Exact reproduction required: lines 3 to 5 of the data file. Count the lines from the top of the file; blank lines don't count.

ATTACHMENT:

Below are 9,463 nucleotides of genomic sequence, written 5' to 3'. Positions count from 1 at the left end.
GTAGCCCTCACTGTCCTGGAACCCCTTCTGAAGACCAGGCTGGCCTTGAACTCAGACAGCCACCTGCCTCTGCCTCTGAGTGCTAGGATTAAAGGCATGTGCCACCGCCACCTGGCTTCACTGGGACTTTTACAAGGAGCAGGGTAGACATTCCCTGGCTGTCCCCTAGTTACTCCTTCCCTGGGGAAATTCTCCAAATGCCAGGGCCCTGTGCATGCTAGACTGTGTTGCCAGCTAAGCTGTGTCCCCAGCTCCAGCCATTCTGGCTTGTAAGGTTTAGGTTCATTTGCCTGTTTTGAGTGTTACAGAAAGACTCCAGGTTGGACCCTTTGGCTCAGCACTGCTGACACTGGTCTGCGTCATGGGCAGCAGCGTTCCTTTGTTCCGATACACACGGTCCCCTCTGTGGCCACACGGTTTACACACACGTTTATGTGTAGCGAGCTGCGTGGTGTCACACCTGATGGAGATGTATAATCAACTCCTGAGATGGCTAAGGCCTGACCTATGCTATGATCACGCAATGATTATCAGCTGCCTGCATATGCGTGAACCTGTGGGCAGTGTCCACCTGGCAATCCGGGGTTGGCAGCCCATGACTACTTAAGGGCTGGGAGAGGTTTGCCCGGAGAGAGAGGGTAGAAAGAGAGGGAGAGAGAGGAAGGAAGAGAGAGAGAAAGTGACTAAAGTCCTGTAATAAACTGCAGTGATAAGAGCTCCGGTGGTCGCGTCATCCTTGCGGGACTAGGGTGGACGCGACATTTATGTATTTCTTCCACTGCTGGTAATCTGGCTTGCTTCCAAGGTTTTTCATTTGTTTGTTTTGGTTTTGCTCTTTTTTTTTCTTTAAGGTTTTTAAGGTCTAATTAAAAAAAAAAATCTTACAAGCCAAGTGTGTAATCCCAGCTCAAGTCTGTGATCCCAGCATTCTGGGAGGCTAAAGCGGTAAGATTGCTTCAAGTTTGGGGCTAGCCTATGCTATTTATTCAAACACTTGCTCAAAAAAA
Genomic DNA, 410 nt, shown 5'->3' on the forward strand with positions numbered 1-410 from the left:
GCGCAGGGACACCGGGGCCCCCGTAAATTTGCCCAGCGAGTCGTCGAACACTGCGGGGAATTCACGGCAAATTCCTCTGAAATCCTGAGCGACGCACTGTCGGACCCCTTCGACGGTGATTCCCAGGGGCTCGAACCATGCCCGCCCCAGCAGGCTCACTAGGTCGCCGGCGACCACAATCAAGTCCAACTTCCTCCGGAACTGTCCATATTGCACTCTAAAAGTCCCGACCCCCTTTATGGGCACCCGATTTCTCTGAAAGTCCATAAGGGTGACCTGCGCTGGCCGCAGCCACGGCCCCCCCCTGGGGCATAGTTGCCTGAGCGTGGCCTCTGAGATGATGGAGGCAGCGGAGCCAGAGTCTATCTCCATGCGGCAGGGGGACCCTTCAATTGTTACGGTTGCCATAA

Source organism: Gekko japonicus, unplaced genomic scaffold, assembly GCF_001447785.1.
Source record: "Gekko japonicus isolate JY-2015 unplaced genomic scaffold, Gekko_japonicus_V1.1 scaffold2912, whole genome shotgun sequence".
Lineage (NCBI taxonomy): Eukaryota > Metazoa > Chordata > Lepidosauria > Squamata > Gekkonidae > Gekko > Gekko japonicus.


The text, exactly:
Genomic DNA, 410 nt, shown 5'->3' on the forward strand with positions numbered 1-410 from the left:
GCGCAGGGACACCGGGGCCCCCGTAAATTTGCCCAGCGAGTCGTCGAACACTGCGGGGAATTCACGGCAAATTCCTCTGAAATCCTGAGCGACGCACTGTCGGACCCCTTCGACGGTGATTCCCAGGGGCTCGAACCATGCCCGCCCCAGCAGGCTCACTAGGTCGCCGGCGACCACAATCAAGTCCAACTTCCTCCGGAACTGTCCATATTGCACTCTAAAAGTCCCGACCCCCTTTATGGGCACCCGATTTCTCTGAAAGTCCATAAGGGTGACCTGCGCTGGCCGCAGCCACGGCCCCCCCCTGGGGCATAGTTGCCTGAGCGTGGCCTCTGAGATGATGGAGGCAGCGGAGCCAGAGTCTATCTCCATGCGGCAGGGGGACCCTTCAATTGTTACGGTTGCCATAA

Source organism: Gekko japonicus, unplaced genomic scaffold, assembly GCF_001447785.1.